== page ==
Josh and Breakout Skincare

641 Words Feb 19th, 2018 3 Pages
Josh and Breakout skincare formed a contract when Josh first purchased a 6- month supply of the product from the company to which they promised that “Breakout skincare is guaranteed to work on teenage skin, if this does not happen we will refund the purchase price and pay you $100.00”, however this was not the case. If Josh can establish that there was a promise made in the advertisement to which he accepted the offer from the company, then the new promise only made a month earlier, advertising that the company was cancelling all previous offers, would not constitute consideration for a new promise, Roscorla v Thomas (1842).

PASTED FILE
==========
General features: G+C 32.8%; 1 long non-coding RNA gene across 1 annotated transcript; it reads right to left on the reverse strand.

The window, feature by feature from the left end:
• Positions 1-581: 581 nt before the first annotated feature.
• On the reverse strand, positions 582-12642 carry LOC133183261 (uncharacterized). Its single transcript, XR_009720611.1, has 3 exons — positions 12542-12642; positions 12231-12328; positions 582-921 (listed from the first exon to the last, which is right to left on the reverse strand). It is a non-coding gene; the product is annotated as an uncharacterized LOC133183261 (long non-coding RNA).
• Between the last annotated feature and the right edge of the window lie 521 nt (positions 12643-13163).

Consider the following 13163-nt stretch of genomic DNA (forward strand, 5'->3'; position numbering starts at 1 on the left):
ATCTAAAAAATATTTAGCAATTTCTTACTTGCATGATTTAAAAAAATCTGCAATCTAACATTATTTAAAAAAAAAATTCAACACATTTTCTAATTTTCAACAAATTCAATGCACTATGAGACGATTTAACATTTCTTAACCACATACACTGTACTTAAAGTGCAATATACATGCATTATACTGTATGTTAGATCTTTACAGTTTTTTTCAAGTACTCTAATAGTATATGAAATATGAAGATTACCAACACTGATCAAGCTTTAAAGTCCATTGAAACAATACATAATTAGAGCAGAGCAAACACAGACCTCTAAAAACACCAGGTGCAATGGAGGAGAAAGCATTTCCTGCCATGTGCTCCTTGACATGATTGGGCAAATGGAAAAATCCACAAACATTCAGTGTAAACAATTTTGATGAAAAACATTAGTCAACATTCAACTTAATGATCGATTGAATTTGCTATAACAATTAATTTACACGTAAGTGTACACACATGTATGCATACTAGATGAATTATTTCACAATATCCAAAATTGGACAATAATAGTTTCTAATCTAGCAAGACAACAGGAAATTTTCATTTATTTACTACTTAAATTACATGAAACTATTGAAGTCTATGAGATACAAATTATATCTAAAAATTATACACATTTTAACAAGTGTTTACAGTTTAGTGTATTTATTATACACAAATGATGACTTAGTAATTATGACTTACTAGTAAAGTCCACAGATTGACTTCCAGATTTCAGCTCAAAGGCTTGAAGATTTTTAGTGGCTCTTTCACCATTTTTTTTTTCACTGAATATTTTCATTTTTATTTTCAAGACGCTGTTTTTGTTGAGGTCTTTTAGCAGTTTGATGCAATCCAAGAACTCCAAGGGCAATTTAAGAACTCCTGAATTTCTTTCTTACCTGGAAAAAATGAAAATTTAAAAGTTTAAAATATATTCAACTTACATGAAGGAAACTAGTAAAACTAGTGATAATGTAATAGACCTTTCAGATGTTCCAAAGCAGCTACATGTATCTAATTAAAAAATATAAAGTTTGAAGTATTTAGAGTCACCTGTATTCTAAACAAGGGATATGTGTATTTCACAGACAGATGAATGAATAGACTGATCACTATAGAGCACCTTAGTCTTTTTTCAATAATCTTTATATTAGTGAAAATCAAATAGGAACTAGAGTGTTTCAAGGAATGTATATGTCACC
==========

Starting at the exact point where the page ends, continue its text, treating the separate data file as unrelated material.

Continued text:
Most advertisements are deemed to be ‘invitations to treat’ rather than offers to the world at large. However, if Josh can establish whether or not there was a contract between him and Breakout skincare upon agreeing to purchasing their product after reading about it, then if the case were to be presented to the court, they would be able to decide whether the advertisement was more than a mere invitation to treat, considering it was a legal offer to the world as it was clearly written as “Breakout skincare is guaranteed to work on teenage skin, if this does not happen we will refund the purchase price and pay you $100.00”, thus willingly entering into legal relations with anyone who accepted the offer such as Josh, Carlill v…

More about Josh and Breakout Skincare

Open Document